We All Fall Down
Warning: Spoilers through 3X17, but goes AU after that.
Summary: Spoilers for 3.17, AU. "You need a gesture, to remind her. And you'll need to think big. Taj Mahal-big." In the aftermath of Hurricane Jack, the King fights to win back The Empire and his Queen. This is a story of redemption, and theirs, if Chuck plays his cards right.
Author's Note: Against my better judgment, I'm starting another multi-chapter. Here's hoping the story wraps up quicker than The Leaving Song did.
It starts with a bang, not a whimper.
Hurricane Jack hits the Upper East Side, and as quickly as he strikes, it's over, Blair cries to Serena, and the Queen is left with a weakened King and a crumbling kingdom. In their twisted game of chess they lose The Empire to the (c)rook, but the real casualty lay beside her on the bed, staring at the ceiling.
"We'll get through this," she whispers, blinking back tears. "And no matter what happens, you'll always have me."
Chuck looks at her wearily, his eyes bloodshot and his expression unmoved. He gets up from the bed and heads straight to the bar to pour himself a drink.
It wasn't the first time she tried to save him and failed. If she were better, stronger, thinner, she thinks, perhaps she would've been enough.
She's not surprised that Chuck skips town the next day. When Lily gets a note from him saying he won't be coming back any time soon, Blair finds comfort in front of the porcelain bowl -- over and over and over again.
The dust settles, as with all scandals in Manhattan. She returns to NYU, and everyday is a struggle to keep up appearances, in a vain attempt to stop Serena from mothering her. There is no word from Chuck, no proof of life; and she thinks he blames her for losing the hotel.
In between her classes, she sees Dan Humphrey in her periphery, watching her carefully. He keeps a safe distance but watches her in the library, in her favorite coffee shop, and in the university quad. By the third day this happens, she's had enough.
"You can at least make an effort to be discreet," she hisses. "I don't enjoy being watched."
"If you need anything, I'm here," he says uncomfortably.
It's obvious he doesn't mean it, parroting someone else's words -- Serena's, most likely. For a brief moment Blair thinks the yardstick for hitting rock bottom is when Lonely Boy starts feeling sorry for you. "I don't need help from anyone, least of all you."
She starts to walk away when he tells her everyone needs someone. The truth is, Blair Waldorf doesn't need people. But every night she wishes someone would need her enough to stay.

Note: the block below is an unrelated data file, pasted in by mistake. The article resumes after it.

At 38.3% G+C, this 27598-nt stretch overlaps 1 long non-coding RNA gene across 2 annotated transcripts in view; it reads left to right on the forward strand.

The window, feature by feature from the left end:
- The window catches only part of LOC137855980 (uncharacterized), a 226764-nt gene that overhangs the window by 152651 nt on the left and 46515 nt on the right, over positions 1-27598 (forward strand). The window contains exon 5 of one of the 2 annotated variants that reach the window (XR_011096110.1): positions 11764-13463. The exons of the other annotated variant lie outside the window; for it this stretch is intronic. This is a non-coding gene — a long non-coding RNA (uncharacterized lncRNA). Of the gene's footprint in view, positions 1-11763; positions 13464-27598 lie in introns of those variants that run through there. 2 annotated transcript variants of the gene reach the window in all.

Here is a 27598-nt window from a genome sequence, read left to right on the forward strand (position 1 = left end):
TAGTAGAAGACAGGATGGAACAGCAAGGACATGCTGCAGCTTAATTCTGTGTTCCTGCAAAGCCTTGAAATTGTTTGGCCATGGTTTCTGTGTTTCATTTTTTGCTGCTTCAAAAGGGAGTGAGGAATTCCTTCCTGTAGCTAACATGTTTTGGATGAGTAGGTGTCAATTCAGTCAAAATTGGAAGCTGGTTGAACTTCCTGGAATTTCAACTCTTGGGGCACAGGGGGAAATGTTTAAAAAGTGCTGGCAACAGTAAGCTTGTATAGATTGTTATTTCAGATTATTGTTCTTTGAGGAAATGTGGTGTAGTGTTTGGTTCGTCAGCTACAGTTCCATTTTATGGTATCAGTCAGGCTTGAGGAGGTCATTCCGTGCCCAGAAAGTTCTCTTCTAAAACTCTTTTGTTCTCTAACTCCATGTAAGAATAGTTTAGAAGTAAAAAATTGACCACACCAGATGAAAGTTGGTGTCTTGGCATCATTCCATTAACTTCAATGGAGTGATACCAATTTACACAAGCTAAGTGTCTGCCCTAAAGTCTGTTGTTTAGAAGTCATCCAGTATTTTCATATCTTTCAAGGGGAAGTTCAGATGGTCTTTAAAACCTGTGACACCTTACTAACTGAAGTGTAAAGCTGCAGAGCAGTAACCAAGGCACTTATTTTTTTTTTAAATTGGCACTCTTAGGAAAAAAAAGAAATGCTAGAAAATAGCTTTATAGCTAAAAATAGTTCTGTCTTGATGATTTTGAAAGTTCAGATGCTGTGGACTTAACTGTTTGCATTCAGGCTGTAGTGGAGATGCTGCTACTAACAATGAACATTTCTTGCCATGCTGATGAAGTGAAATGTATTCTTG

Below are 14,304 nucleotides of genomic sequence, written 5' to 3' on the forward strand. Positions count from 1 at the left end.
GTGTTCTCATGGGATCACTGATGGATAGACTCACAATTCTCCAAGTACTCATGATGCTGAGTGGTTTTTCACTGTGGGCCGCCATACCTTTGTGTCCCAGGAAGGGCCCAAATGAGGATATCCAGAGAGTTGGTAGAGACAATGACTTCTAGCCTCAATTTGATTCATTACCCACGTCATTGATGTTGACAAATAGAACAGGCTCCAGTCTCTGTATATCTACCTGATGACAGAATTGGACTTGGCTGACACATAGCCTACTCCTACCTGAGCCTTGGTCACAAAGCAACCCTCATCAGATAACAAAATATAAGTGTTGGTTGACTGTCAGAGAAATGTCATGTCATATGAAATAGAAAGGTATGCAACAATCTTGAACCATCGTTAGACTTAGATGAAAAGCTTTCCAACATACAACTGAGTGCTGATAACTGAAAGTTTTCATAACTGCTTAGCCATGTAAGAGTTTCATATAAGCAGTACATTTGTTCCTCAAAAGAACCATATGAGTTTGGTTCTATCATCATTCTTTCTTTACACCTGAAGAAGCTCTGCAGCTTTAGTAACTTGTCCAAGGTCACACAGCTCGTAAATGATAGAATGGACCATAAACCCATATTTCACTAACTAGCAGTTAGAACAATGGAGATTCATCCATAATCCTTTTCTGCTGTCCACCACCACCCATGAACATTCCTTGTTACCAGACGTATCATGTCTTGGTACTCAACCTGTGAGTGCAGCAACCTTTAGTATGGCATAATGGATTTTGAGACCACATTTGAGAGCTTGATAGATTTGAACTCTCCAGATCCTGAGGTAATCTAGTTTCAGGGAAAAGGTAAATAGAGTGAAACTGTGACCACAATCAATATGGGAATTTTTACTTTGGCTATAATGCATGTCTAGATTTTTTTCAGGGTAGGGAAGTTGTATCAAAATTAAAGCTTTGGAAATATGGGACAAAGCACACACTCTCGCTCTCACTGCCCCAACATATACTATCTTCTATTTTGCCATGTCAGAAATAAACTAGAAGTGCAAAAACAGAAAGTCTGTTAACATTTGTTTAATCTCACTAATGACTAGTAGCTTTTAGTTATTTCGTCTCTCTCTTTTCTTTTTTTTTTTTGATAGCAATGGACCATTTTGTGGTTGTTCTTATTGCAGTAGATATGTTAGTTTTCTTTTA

She spends weekends at the Waldorf Penthouse, and like clockwork Serena comes to visit every morning, freshly-baked chocolate croissants in tow. That day Serena catches Blair still in bed, so she jumps in with her and coaxes her awake.
The blonde lists trips they can take, nights out they can go on together, but Blair refuses, swats her away, as she's done for the last couple of weeks. Serena calls her out on her hypocrisy, refusing help from her best friend when Blair herself dutifully runs after Serena each time the latter falls back into her old ways. She's absolutely right, but Blair is never one to admit defeat.
"Have you been getting Dan to stalk me?" she asks, ignoring Serena's earlier observation. When Serena denies any involvement, Blair tells her about their encounters on-campus. It's the longest Blair's talked since Chuck left.
"I think you need to believe that things will get better," Serena says, her forehead creased. "With or without Chuck."
Blair tries to swallow the lump in her throat and tries for a smile.
"Have a little faith, B. We love you and we want to help you."
And because she loves Serena back, Blair promises that she would try.
The next time she sees Dan, they're at a dorm party. She's swaying, heavily intoxicated, by the time Dan sidles next to her.
"If you say it's okay, I'm going to slap you," she slurs to him warningly. How she manages to keep her defenses up even while her inhibitions are lowered astounds him.
"It's not okay. Once upon a time I lost my first love too, and it nearly killed me," he admits.
"How did you get over it?"
"I haven't," he says lightly, to which Blair raises her eyebrows. "There are other people, other relationships, maybe even other loves; but the part of me that loved Serena died when we ended."
He pauses thoughtfully, then takes a swig from his bottle. "It still hurts, but I've grown to like it. It's the only reminder I have left of what we once were."
It's the most depressing thing someone can tell her, but at that moment Blair feels infinitely better, because even through the pain she never regretted giving her heart, her soul, all of her to Chuck. She leans her head on Dan's shoulder. From the rooftop of her dorm they watch the sun break into darkness.
Onto better days, she thinks.
Author's Note: Thoughts?